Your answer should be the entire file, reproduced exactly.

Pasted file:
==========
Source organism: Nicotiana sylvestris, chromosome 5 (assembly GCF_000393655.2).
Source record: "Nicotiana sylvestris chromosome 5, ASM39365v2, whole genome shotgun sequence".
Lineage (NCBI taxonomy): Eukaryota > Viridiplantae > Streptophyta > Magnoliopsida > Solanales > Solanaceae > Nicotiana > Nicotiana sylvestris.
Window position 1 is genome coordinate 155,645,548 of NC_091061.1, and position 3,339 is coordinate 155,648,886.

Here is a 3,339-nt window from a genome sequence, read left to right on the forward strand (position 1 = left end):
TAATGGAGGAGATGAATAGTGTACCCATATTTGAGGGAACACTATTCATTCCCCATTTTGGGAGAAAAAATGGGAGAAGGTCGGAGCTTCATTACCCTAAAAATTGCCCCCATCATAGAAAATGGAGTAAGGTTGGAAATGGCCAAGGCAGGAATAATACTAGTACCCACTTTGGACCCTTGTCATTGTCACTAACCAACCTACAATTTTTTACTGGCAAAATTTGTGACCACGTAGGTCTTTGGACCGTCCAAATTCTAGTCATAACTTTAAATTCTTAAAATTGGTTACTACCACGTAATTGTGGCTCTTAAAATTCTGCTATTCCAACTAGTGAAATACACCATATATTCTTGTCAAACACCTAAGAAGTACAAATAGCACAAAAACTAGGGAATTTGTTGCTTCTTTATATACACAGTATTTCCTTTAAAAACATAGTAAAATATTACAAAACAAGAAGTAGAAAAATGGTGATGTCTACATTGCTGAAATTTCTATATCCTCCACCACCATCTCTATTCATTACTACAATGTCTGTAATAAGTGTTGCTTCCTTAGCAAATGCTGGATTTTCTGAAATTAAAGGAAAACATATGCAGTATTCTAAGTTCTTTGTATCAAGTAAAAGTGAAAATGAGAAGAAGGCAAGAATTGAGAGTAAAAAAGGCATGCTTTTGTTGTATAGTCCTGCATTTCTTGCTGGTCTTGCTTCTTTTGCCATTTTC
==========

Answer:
Source organism: Nicotiana sylvestris, chromosome 5 (assembly GCF_000393655.2).
Source record: "Nicotiana sylvestris chromosome 5, ASM39365v2, whole genome shotgun sequence".
Lineage (NCBI taxonomy): Eukaryota > Viridiplantae > Streptophyta > Magnoliopsida > Solanales > Solanaceae > Nicotiana > Nicotiana sylvestris.
Window position 1 is genome coordinate 155,645,548 of NC_091061.1, and position 3,339 is coordinate 155,648,886.

Here is a 3,339-nt window from a genome sequence, read left to right on the forward strand (position 1 = left end):
TAATGGAGGAGATGAATAGTGTACCCATATTTGAGGGAACACTATTCATTCCCCATTTTGGGAGAAAAAATGGGAGAAGGTCGGAGCTTCATTACCCTAAAAATTGCCCCCATCATAGAAAATGGAGTAAGGTTGGAAATGGCCAAGGCAGGAATAATACTAGTACCCACTTTGGACCCTTGTCATTGTCACTAACCAACCTACAATTTTTTACTGGCAAAATTTGTGACCACGTAGGTCTTTGGACCGTCCAAATTCTAGTCATAACTTTAAATTCTTAAAATTGGTTACTACCACGTAATTGTGGCTCTTAAAATTCTGCTATTCCAACTAGTGAAATACACCATATATTCTTGTCAAACACCTAAGAAGTACAAATAGCACAAAAACTAGGGAATTTGTTGCTTCTTTATATACACAGTATTTCCTTTAAAAACATAGTAAAATATTACAAAACAAGAAGTAGAAAAATGGTGATGTCTACATTGCTGAAATTTCTATATCCTCCACCACCATCTCTATTCATTACTACAATGTCTGTAATAAGTGTTGCTTCCTTAGCAAATGCTGGATTTTCTGAAATTAAAGGAAAACATATGCAGTATTCTAAGTTCTTTGTATCAAGTAAAAGTGAAAATGAGAAGAAGGCAAGAATTGAGAGTAAAAAAGGCATGCTTTTGTTGTATAGTCCTGCATTTCTTGCTGGTCTTGCTTCTTTTGCCATTTTC